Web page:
Reflection of sound

Reflection of sound

1. Because sound propagates in the form of waves, it shows both the phenomenon of reflection and refraction. When sound wave travelling in a medium strikes the surface separating the two media, a part of incident wave is reflected back into initial medium obeying ordinary law of reflection while the rest is partly absorbed and partly reflected or transmitted into second medium.

2. When a sound wave gets reflected from a rigid boundary, the particles at the boundary are unable to vibrate. Thus, a reflected wave is generated which interferes with the oncoming wave to produce zero displacement at the rigid boundary. At these points of zero displacement, the pressure variation is max. This implies that the phase of wave is reversed but the nature of sound wave does not change i.e., on reflection the compression is reflected back as compression and refraction as rarefaction. If the incident wave is represented by the equation:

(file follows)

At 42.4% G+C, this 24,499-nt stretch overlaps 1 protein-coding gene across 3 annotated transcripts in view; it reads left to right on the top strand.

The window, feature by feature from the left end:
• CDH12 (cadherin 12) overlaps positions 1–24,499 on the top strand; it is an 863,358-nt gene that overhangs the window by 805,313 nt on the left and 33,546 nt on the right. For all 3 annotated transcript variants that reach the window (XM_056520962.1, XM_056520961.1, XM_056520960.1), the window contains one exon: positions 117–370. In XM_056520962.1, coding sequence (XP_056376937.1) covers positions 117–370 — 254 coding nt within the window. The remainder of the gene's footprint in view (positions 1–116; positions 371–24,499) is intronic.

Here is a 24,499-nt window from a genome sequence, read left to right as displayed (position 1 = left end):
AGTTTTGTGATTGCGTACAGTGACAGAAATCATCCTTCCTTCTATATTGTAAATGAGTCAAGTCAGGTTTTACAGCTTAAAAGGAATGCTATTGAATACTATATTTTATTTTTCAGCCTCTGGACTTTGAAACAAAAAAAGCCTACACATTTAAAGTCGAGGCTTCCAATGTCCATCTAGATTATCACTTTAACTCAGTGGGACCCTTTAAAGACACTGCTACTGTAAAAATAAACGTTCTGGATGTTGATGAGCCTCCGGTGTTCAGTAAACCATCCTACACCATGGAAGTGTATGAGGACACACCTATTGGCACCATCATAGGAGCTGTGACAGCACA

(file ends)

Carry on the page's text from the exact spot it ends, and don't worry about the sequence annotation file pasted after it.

y = a sin( ωt – kx ), then the equation of reflected wave takes the form
y= a’ sin (ωt+kx+π) = -a’ sin (ωt +kx)
where a’ is the amplitude of reflected wave.

3. A sound wave is also reflected if it encounters a rarer medium or free boundary or low pressure region. A practical example is when a sound wave travels in a narrow open tube. When the wave reaches an open end, it gets reflected. The force on the particles there due to the outside air is quite small and hence, the particles vibrate with the increasing amplitude. As a result, the pressure there remains at the average value. This implies that there is no change in the phase of wave but the nature of sound wave is changed i.e., on reflection the compression is reflected back as refraction and vi- versa.
If the incident wave is :
y=a sin ( ωt – kx )
, then the equation of reflected wave takes the form
y= a’ sin (ωt +kx)
where a’ is the amplitude of reflected wave.